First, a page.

@zichi: Tha's not really true. The reactor on the GW is constantly manned, and they have controls to shut it down without having to worry about the outside sensors, since they monitor it closely. The reason it was moved was dut to the possibility of contamination from Fukashima coming towards the ship. If that was the case, the ship would have had to o someplace to be decontaminated, and that would be expensive and cause reprocussions all along the other carrier deployment timelines. The US was simply protecting its asset.

But I do like what the man was saying.

2 ( +2 / -0 )

Right at the moment it may be " More fun in the Philippines" with U.S. Ambassador Harry Thomas one of the few Black Afro-Americans in the Philippines. When he appears in the news he seems so out of place? At least he did a back tract on his statement that tourists come here for sex and apologized for it is mostly untrue.People go everywhere they can for sex and to find wives. Thank You for letting me comment on the Philippines on your Japanese Ambassador site.

0 ( +1 / -1 )

Himajin: "Interesting that when an American speaks, he's instantly believed."

As opposed to what... a Japanese politician? "We will be transparent from now on (doh! no one hit the record button!)", "Trust me", "We did nothing wrong in the first moments of the disaster. ummm... we have no minutes to prove that, but hey... trust us!". "We promise to eliminate wasteful spending... except when we go 180 in a few months and promise to spend more -- except on where it's needed!".

Catch the drift, Himajin? This guy is exactly right in everything he's saying, and he doesn't NEED to prove it because the Japanese government itself has proved it.

4 ( +6 / -2 )

Interesting to see someone standing up for what is right for a change

3 ( +3 / -0 )

How dare Mr.Maher criticise the honourable Noda and his reputable sidekick Edano - they handled the crisis so honestly and professionally. NOT! Good on you Mr.Maher - he calls a spade a spade - which has gotten him into trouble in the past - but are there any Japanese pollies or bureaucrats that are honest to the Japanese people? Still waiting to hear about any...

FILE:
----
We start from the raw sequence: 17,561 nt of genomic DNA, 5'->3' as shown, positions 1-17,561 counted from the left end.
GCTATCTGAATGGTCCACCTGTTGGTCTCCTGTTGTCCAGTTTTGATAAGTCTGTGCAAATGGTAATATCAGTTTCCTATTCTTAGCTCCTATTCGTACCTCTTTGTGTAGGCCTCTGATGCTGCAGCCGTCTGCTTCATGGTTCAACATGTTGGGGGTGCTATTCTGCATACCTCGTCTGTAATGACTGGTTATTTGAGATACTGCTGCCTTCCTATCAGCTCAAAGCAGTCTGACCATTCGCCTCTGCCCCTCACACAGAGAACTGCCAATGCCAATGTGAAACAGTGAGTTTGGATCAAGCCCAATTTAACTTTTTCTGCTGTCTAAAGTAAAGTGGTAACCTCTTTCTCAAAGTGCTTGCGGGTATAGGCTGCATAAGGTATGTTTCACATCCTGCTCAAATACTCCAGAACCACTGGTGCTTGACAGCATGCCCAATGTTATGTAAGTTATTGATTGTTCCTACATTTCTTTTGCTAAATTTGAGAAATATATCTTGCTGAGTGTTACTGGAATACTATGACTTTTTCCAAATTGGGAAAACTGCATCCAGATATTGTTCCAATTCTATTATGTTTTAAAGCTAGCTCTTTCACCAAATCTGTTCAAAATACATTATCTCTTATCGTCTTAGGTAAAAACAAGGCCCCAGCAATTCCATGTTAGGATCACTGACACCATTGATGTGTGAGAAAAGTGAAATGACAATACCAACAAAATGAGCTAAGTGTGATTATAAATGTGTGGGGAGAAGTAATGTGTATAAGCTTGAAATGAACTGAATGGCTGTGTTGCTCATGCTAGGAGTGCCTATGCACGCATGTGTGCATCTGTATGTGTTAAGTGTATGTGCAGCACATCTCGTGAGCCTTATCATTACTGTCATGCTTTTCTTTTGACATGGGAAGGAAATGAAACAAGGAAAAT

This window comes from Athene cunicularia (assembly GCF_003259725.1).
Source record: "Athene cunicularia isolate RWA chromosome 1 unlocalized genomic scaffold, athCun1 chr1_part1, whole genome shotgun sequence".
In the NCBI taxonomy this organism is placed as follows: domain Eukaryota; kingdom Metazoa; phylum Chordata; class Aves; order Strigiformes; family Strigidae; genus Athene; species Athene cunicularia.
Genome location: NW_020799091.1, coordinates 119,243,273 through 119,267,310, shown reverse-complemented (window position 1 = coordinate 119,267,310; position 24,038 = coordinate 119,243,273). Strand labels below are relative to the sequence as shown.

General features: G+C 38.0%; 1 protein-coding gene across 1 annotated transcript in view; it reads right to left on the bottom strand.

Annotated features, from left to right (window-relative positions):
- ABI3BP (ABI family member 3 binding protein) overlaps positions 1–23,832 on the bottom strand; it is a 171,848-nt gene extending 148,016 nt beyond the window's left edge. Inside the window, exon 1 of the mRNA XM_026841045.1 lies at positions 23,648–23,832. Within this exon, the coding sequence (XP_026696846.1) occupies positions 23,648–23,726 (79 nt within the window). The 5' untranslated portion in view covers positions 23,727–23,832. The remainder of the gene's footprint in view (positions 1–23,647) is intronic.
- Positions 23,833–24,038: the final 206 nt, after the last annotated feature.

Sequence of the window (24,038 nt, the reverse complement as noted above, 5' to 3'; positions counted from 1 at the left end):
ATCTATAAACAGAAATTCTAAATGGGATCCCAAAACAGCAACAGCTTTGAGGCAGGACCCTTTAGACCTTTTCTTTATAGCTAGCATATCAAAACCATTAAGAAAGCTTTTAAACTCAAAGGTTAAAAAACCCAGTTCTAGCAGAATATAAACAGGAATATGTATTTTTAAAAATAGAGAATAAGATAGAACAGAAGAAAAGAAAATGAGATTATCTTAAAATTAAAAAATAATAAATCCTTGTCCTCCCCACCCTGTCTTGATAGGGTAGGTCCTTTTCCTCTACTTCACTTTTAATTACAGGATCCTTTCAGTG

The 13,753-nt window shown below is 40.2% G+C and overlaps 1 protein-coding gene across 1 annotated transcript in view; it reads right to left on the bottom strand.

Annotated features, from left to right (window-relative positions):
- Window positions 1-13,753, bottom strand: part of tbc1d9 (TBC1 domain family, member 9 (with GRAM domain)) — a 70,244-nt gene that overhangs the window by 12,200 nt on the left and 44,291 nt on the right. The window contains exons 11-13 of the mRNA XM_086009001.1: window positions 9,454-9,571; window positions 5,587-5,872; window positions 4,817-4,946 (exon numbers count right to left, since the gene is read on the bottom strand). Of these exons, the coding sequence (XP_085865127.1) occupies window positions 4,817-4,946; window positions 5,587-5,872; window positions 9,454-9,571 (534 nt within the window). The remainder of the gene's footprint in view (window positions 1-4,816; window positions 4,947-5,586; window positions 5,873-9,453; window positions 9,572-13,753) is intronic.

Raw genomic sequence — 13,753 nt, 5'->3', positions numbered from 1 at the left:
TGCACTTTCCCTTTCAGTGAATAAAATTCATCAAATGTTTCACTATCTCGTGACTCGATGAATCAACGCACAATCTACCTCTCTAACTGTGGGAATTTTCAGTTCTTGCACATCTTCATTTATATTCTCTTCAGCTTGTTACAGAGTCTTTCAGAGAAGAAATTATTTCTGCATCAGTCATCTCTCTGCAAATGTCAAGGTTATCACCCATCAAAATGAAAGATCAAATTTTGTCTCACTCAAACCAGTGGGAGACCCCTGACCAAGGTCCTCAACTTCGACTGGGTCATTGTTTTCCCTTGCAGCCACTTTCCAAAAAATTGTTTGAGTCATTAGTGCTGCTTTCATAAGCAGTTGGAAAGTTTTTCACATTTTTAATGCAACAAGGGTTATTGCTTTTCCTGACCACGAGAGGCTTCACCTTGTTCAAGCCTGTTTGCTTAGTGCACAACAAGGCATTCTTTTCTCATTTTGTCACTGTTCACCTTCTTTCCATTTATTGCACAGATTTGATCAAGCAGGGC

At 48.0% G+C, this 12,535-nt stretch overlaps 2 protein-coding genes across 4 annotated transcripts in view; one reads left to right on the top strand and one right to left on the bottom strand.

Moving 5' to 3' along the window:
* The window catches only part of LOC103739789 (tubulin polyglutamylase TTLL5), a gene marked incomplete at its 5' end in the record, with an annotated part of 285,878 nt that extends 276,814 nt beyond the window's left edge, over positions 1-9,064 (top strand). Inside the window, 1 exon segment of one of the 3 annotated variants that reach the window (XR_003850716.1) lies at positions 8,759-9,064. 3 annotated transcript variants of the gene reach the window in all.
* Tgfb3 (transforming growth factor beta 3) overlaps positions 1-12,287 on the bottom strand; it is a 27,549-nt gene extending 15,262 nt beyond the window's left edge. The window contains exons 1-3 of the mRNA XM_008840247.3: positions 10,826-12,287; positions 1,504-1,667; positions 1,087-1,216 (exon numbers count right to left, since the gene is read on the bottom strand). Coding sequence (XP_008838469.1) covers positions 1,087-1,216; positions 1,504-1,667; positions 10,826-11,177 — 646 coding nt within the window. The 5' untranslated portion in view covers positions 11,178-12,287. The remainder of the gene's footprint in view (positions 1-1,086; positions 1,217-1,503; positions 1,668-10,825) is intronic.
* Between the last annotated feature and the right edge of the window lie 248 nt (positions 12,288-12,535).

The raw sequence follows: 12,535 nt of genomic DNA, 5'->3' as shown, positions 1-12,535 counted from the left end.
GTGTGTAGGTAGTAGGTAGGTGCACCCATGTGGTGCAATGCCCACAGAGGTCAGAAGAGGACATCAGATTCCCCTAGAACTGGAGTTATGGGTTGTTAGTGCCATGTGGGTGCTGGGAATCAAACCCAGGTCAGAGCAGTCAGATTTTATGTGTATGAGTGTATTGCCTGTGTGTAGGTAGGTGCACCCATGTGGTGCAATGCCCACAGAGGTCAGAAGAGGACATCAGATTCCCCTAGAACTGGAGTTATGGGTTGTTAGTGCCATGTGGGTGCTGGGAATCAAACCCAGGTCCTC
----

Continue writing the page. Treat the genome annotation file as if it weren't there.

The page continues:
3 ( +3 / -0 )

Oops - I think I meant Kan - but like everyone else, I find it hard to recall who is the latest "leader" in this joint...

0 ( +0 / -0 )

I think that the tendency for Japanese leaders to "take responsibility" and the tendency for Japanese groups (including Japan itself) to not have any one person in charge are linked.

In other words Maher is contradiciting himself. On the one hand Maher wants Japanese leaders to be 'real leaders', to actually make decisions and have power. On the other hand Maher wants Japanese leaders to do the traditional Japanese thing of taking "responsibility even if it was not a mistake that they made" and, if not commiting seppuku, stepping down.

When have we seen a Western demagog take responsibility and step down? Maxwell? Clinton? They have, want, and retain power and do anything to keep it. Nixon may be an exception? Or he had not choice?

Japanese leaders are figureheads. They do not particularly want power and they do not have it since decisions are made collectively (see the research I quoted above." -11" and counting!). While Japanese leaders rarely actually make decisions, one of their major roles is to be a scapegoat and take responsibility and step down.